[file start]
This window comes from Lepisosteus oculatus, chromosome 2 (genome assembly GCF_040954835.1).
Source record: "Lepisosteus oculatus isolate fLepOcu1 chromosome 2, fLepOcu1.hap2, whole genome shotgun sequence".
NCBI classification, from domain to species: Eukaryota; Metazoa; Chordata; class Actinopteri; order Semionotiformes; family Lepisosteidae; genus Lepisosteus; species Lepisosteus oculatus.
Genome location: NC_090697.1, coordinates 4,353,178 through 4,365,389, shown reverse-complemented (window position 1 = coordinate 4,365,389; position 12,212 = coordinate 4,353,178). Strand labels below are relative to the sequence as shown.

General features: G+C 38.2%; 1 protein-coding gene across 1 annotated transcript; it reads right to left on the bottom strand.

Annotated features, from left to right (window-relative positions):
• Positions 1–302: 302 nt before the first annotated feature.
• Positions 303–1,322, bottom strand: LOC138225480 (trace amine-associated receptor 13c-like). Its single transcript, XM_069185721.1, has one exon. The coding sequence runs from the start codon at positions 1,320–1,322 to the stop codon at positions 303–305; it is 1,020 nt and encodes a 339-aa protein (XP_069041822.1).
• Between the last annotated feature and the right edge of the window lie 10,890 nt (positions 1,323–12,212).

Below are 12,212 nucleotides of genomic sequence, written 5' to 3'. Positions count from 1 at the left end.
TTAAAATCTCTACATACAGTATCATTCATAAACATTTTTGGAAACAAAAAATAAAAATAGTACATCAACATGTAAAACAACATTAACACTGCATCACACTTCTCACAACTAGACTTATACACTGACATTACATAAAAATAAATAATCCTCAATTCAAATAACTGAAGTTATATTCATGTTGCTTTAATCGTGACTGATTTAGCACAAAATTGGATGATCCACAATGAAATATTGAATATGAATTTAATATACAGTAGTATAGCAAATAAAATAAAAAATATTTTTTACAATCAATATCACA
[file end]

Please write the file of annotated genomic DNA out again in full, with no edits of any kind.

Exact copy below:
This window comes from Lepisosteus oculatus, chromosome 2 (genome assembly GCF_040954835.1).
Source record: "Lepisosteus oculatus isolate fLepOcu1 chromosome 2, fLepOcu1.hap2, whole genome shotgun sequence".
NCBI classification, from domain to species: Eukaryota; Metazoa; Chordata; class Actinopteri; order Semionotiformes; family Lepisosteidae; genus Lepisosteus; species Lepisosteus oculatus.
Genome location: NC_090697.1, coordinates 4,353,178 through 4,365,389, shown reverse-complemented (window position 1 = coordinate 4,365,389; position 12,212 = coordinate 4,353,178). Strand labels below are relative to the sequence as shown.

General features: G+C 38.2%; 1 protein-coding gene across 1 annotated transcript; it reads right to left on the bottom strand.

Annotated features, from left to right (window-relative positions):
• Positions 1–302: 302 nt before the first annotated feature.
• Positions 303–1,322, bottom strand: LOC138225480 (trace amine-associated receptor 13c-like). Its single transcript, XM_069185721.1, has one exon. The coding sequence runs from the start codon at positions 1,320–1,322 to the stop codon at positions 303–305; it is 1,020 nt and encodes a 339-aa protein (XP_069041822.1).
• Between the last annotated feature and the right edge of the window lie 10,890 nt (positions 1,323–12,212).

Below are 12,212 nucleotides of genomic sequence, written 5' to 3'. Positions count from 1 at the left end.
TTAAAATCTCTACATACAGTATCATTCATAAACATTTTTGGAAACAAAAAATAAAAATAGTACATCAACATGTAAAACAACATTAACACTGCATCACACTTCTCACAACTAGACTTATACACTGACATTACATAAAAATAAATAATCCTCAATTCAAATAACTGAAGTTATATTCATGTTGCTTTAATCGTGACTGATTTAGCACAAAATTGGATGATCCACAATGAAATATTGAATATGAATTTAATATACAGTAGTATAGCAAATAAAATAAAAAATATTTTTTACAATCAATATCACA